ner at a restaurant, she insisted her
husband stay out with her to hear a
band play. Her spleen shrank. “I was
able to eat full meals again,” she says.
“It was very exciting.” Now? She’s still
JAMEL TOPPIN FOR FORBES

Incyte CEO Hervé


Hoppenot counts
on bleeding-edge a bit anemic, but she’s doing well. “I
tech like this NMR feel almost normal,” she says.
spectrometer, used
to see individual
Jakafi has transformed Incyte
molecules, to help into one of Wall Street’s favorite
his company invent
new medicines.

OCTOBER 24, 2017 FORBES | 35


Verticals STRATEGIES

stocks and a perennial subject of takeover spec- take over as Incyte’s CEO but would build his re-
ulation—in part because of Jakafi’s efficacy and search lab not near Incyte’s Palo Alto, California,
in part because of its list price ($11,587 a month, headquarters but in Wilmington, where DuPont
indefinitely, usually covered by insurance). Last was based.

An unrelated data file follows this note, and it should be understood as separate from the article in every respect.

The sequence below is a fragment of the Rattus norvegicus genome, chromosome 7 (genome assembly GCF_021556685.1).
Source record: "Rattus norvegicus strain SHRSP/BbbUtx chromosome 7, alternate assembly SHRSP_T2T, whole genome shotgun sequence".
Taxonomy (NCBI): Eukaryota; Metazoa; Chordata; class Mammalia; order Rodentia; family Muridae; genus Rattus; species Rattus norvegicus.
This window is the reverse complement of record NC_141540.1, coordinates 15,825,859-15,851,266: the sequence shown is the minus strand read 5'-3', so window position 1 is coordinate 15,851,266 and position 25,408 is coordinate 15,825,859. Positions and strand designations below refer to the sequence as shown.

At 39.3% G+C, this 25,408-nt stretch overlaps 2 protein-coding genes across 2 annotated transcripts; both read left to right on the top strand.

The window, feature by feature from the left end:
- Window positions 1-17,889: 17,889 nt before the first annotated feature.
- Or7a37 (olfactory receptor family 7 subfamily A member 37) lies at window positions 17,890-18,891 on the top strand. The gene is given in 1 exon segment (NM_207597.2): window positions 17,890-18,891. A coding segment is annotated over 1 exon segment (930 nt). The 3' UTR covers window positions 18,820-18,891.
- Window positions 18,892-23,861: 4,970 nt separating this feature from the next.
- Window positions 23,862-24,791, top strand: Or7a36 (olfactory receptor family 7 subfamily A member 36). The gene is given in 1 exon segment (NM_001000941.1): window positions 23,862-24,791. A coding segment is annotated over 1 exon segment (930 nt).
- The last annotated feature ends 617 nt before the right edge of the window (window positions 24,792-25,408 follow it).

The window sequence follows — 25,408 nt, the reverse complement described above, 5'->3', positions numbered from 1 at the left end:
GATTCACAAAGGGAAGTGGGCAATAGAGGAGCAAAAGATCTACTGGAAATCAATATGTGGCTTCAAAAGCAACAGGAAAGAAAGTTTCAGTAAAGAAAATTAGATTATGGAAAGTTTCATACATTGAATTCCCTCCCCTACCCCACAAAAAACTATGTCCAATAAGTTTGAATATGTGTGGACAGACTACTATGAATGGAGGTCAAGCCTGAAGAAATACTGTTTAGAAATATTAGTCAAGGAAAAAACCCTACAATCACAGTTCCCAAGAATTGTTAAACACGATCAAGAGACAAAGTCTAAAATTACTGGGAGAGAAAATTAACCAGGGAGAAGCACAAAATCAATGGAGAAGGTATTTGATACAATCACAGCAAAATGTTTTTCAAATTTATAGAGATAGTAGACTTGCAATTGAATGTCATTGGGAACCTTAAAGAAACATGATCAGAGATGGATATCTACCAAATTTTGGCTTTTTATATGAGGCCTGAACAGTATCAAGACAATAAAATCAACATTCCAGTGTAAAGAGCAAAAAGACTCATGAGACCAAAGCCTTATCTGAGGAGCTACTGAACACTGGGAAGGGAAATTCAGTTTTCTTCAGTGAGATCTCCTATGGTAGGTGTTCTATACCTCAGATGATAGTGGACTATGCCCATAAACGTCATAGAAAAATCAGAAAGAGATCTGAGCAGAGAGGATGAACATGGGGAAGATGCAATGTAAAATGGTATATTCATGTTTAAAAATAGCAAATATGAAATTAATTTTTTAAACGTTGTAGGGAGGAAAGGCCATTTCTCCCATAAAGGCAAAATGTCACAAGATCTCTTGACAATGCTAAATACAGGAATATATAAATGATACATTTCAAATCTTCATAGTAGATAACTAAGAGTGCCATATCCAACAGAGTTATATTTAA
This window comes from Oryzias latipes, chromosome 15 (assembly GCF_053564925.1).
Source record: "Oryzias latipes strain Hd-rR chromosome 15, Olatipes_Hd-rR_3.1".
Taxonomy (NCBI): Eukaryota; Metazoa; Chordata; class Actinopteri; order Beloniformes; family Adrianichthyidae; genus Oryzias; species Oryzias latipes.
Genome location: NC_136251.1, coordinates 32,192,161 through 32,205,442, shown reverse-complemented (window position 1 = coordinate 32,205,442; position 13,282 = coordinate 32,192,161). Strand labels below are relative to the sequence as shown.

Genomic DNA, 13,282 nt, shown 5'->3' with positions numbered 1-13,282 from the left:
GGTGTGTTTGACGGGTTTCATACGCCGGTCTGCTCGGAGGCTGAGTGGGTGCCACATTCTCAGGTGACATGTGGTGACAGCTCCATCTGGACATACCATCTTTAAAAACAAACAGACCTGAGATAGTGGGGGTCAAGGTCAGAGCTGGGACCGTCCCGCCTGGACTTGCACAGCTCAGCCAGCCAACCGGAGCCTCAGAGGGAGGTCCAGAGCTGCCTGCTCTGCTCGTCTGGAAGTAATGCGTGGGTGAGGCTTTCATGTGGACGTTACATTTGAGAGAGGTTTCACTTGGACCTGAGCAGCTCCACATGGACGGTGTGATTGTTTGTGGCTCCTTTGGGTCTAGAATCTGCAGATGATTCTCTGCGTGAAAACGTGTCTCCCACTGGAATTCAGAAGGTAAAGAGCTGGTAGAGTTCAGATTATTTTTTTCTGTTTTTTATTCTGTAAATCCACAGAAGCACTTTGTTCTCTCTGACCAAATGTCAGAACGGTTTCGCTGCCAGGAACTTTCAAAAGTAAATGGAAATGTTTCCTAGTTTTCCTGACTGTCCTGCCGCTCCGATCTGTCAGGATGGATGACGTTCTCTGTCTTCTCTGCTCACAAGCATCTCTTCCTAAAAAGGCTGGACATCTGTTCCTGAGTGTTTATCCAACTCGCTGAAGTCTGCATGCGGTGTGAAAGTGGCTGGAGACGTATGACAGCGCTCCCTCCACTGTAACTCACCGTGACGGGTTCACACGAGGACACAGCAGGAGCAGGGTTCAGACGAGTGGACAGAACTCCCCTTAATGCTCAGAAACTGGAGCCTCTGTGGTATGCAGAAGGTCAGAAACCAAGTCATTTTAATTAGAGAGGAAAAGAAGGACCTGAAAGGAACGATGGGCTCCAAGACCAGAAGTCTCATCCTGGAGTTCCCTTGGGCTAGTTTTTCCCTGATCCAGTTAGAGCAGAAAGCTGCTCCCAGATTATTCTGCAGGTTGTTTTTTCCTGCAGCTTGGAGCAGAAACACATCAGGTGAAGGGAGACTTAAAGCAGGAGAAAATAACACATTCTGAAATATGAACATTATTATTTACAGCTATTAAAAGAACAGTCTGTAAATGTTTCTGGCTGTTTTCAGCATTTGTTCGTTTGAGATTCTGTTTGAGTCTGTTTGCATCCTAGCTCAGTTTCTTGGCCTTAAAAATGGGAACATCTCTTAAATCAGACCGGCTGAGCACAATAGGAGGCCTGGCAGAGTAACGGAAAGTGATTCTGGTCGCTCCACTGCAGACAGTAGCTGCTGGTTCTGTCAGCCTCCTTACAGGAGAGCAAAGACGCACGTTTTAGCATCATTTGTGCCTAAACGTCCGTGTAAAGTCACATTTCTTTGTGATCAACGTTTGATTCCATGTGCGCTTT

year Incyte had a net income of $104 million on Friedman immediately began poaching Du-
sales of $1.1 billion, up 1,496% and 47% from Pont’s best scientists. “People didn’t want to go
the prior year. Its shares have sextupled over the to work at Bristol-Myers Squibb,” says Friedman,
past five years, and it has a $25 billion market who is now chief executive of Madrigal Pharma-
capitalization. ceuticals in West Conshohocken, Pennsylvania,
Incyte’s secret has been to stick to the tradition- but still serves on Incyte’s board. “They wanted to
al work of large pharmaceutical companies even find a new venue to work.” Swamy Yeleswaram,
as other firms have chased bright, shiny new tech- one of Incyte’s researchers, remembers getting the